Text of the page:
Review: Shaq Fu: A Legend Reborn (Nintendo Switch)

9 mins read

Review by Matt S.

I watched the remake of Cabin Fever the other day. You know, that film about a bunch of dim-witted teenagers that go hang out at a cabin in the remote wilderness, where they drink infected water and become afflicted with the most horrific of diseases that coincidentally manifests itself as a lot of dramatic bleeding. A lot of bleeding.

There’s this one scene where one of the girls is having a bath, and shaving her leg. Only thanks to the disease the razor rips her skin off as well. But she keeps shaving. And there’s another scene where another girl, rather close to death, asks her boyfriend to end her. So he slams the edge of a shovel in her face, cracking it open, but it doesn’t work. So she starts screaming, and he just spreads petrol around and torches her instead.

It’s a classy film. The reason I mention it is I’d rather be one of those kids than play Shaq Fu: A Legend Reborn ever again.

This game is absolutely abysmal. Before we get onto the gameplay (because whoooo boy), I’d like to start by talking about the game’s sense of humour: turgid jokes-also-insults about Chinese accents (and people), overweight people, homosexuality, and all the rest of it has no place in 2018. It’s not only that those jokes are both pointless and not funny (an endless string of insults doesn’t make you a comedian, champ), but, even if they don’t annoy you in their arbitrary offensiveness, there’s nothing new about them. They were old three decades ago. At least the good shock comedians come up with new material so they can stay edgy. This game seems to think Jenny Craig is still a punchline.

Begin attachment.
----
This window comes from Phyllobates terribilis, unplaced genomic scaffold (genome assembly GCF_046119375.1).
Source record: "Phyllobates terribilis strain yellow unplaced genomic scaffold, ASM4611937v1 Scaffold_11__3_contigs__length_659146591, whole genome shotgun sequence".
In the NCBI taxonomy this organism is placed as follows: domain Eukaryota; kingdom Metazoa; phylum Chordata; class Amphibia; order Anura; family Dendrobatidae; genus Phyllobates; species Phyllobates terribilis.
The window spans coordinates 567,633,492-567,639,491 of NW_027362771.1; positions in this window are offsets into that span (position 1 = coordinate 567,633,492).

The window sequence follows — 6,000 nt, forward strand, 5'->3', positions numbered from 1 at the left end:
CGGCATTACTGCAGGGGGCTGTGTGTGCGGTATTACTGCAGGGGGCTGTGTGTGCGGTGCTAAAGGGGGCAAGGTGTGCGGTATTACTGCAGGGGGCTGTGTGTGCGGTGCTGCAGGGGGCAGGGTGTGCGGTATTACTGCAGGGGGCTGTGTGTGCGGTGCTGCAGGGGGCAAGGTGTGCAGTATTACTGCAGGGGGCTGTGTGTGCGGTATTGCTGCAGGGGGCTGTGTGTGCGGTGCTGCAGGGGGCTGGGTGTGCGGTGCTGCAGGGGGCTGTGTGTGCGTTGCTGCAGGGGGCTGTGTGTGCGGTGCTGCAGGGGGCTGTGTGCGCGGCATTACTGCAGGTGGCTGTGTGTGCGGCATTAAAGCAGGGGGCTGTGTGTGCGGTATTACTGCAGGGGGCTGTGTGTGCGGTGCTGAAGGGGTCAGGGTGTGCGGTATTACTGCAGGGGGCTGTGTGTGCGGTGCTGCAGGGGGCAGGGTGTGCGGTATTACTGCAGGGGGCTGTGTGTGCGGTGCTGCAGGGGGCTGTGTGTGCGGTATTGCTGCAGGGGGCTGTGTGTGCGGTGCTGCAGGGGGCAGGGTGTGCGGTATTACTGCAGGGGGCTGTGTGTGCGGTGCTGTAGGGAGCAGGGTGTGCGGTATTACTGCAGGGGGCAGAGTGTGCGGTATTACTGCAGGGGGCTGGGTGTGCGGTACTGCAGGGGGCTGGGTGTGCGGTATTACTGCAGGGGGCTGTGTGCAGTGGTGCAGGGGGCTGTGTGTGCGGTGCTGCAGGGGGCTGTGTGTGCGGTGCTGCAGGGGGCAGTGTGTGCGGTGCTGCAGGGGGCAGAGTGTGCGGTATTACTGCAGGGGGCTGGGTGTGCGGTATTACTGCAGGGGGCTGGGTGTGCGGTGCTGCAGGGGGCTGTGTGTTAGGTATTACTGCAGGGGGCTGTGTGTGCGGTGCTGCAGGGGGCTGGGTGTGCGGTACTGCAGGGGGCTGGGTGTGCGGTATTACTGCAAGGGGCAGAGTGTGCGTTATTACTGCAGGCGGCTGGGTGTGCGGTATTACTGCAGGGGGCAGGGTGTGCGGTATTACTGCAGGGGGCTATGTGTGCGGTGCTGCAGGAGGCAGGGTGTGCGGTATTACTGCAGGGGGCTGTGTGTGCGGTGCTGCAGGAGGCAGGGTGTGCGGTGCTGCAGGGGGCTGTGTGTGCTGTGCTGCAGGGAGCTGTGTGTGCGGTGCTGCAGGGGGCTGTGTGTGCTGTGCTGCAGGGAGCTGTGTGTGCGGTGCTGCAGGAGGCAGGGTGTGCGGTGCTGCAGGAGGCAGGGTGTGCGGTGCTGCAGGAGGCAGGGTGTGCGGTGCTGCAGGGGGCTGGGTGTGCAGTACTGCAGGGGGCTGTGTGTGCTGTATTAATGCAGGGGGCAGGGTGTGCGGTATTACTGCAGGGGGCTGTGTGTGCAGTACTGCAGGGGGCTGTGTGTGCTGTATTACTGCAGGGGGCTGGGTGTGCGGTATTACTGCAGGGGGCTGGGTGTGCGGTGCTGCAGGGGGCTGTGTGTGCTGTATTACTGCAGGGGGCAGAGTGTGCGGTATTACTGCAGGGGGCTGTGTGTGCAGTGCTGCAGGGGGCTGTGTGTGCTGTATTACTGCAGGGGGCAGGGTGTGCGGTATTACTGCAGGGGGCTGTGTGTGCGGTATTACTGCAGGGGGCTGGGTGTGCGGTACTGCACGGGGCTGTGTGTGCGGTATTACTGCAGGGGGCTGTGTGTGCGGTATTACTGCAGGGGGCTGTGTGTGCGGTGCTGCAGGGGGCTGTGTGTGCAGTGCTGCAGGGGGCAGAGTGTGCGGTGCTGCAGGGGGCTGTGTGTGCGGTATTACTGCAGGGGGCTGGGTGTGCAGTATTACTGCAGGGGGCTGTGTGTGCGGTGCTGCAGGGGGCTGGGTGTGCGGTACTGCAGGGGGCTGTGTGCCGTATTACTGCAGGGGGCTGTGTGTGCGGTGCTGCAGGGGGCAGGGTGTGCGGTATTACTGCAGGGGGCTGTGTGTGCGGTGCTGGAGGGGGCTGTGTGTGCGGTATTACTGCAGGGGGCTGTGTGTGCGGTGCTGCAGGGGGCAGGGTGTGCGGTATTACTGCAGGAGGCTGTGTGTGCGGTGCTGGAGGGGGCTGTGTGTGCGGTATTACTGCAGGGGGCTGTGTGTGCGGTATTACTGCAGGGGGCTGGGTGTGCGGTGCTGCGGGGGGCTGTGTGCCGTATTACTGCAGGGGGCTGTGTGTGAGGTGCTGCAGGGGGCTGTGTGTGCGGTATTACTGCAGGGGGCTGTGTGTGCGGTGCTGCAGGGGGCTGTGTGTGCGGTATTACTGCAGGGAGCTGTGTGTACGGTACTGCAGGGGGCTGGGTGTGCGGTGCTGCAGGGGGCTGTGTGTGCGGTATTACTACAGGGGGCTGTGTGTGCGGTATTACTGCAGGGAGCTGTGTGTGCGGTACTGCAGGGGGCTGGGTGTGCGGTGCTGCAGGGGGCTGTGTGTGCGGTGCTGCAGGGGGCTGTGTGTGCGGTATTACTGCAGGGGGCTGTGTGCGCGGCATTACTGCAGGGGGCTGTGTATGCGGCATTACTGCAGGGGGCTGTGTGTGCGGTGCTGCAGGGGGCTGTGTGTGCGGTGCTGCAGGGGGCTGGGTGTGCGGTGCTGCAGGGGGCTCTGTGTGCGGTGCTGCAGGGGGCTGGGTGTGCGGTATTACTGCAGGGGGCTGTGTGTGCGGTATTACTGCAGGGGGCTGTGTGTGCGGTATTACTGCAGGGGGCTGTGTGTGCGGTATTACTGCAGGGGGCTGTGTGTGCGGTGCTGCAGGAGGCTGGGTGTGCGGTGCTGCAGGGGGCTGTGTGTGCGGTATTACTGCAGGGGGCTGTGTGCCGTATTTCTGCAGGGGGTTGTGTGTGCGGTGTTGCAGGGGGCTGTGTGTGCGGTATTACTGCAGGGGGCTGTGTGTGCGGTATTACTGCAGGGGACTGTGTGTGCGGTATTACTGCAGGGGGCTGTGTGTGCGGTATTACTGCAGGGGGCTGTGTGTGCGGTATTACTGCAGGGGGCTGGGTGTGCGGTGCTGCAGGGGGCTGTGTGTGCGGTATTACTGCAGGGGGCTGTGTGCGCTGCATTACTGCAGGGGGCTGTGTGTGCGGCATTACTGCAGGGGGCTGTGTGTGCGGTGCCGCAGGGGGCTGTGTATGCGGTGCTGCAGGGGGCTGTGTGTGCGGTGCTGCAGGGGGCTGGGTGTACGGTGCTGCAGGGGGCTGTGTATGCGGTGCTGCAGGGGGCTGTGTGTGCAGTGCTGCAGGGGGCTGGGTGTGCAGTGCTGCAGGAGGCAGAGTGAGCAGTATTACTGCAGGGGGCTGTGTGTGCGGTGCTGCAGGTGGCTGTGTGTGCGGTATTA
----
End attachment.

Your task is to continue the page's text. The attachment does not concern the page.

At other times the game makes liberal use of modern pop-culture references, which are thrown in there with no apparent purpose beyond the developers screaming “LOOK WE CAN NAME DROP HOW FUNNY ARE WE,” right in the face. It’s deafening. There’s nothing of value buried under any of that “humour,” either. The game’s not telling a story with purpose or a point. The “jokes” come rolling in, one brain-bleeding one after another, but don’t build to anything. Shaq Fu does indeed star former basketball great, Shaquille O’Neal, who should have done the world a favour and fade gracefully after he stopped throwing a ball around so well. But even his dubious star value doesn’t add anything to this game, either.

Instead, all Shaq Fu manages to offer is the most generic premise for a brawler ever. There’s a great evil that shows up every so often and Shaq – who for some reason was raised in China as an orphan and trained in martial arts – is the only one who can put an end to that evil. To do so he goes around beating stuff up one generic area, fights a boss, and then moves on to the next area.